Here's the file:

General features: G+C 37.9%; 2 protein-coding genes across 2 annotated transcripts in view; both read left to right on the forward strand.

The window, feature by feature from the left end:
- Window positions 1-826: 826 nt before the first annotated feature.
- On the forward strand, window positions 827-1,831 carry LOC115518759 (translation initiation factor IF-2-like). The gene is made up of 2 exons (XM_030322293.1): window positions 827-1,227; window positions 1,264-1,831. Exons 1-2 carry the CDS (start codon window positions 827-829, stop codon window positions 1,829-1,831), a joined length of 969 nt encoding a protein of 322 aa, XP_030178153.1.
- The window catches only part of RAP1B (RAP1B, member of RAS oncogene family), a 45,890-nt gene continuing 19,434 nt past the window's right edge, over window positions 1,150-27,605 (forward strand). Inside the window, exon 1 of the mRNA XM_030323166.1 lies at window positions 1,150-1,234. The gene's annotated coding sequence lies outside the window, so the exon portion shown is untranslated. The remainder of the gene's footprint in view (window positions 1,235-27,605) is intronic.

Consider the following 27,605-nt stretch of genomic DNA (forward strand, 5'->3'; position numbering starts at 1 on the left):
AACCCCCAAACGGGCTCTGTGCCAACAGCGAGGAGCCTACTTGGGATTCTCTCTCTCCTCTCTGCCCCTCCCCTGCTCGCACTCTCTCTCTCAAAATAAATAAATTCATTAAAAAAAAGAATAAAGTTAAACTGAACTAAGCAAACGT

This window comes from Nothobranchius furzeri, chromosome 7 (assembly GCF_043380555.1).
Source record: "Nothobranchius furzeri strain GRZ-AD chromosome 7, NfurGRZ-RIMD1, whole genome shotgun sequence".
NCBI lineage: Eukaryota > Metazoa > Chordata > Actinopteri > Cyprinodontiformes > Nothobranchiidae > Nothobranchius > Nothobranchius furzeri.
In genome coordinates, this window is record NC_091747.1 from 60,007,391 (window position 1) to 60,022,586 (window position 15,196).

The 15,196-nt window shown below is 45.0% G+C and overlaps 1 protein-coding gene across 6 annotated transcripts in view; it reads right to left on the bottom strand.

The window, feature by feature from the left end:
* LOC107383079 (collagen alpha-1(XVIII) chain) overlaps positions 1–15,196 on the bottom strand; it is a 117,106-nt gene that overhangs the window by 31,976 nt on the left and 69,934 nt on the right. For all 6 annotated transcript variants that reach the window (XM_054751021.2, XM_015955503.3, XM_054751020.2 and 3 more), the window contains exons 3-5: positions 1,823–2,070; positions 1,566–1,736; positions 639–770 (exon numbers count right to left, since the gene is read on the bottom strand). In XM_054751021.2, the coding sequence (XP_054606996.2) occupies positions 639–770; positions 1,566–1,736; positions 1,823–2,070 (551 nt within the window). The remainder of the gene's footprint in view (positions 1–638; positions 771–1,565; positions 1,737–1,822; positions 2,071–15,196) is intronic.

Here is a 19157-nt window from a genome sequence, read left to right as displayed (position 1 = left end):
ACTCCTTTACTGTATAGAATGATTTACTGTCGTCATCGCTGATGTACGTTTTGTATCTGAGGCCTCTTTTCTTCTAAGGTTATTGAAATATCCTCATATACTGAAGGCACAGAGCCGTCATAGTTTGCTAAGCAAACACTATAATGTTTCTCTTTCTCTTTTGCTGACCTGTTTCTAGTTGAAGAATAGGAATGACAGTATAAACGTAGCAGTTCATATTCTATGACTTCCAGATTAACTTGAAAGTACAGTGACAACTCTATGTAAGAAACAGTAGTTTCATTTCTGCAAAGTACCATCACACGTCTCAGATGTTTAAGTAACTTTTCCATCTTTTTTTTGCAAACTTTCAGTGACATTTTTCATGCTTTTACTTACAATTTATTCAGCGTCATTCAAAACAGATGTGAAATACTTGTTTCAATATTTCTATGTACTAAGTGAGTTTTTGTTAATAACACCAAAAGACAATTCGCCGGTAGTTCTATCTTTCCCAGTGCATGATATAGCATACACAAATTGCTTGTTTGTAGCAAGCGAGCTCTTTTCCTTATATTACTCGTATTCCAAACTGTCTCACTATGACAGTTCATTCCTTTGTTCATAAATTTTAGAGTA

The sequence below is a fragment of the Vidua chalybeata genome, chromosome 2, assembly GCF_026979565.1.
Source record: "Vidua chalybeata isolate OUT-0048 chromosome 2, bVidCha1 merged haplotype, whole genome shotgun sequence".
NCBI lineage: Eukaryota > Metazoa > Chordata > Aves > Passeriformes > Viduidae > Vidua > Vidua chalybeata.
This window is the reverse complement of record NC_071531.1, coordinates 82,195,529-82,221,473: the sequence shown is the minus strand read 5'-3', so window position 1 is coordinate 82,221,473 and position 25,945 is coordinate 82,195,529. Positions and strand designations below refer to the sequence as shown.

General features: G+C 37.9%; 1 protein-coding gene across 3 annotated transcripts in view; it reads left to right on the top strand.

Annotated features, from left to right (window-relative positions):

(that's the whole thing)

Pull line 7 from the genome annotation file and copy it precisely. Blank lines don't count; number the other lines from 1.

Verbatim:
AACCCCCAAACGGGCTCTGTGCCAACAGCGAGGAGCCTACTTGGGATTCTCTCTCTCCTCTCTGCCCCTCCCCTGCTCGCACTCTCTCTCTCAAAATAAATAAATTCATTAAAAAAAAGAATAAAGTTAAACTGAACTAAGCAAACGT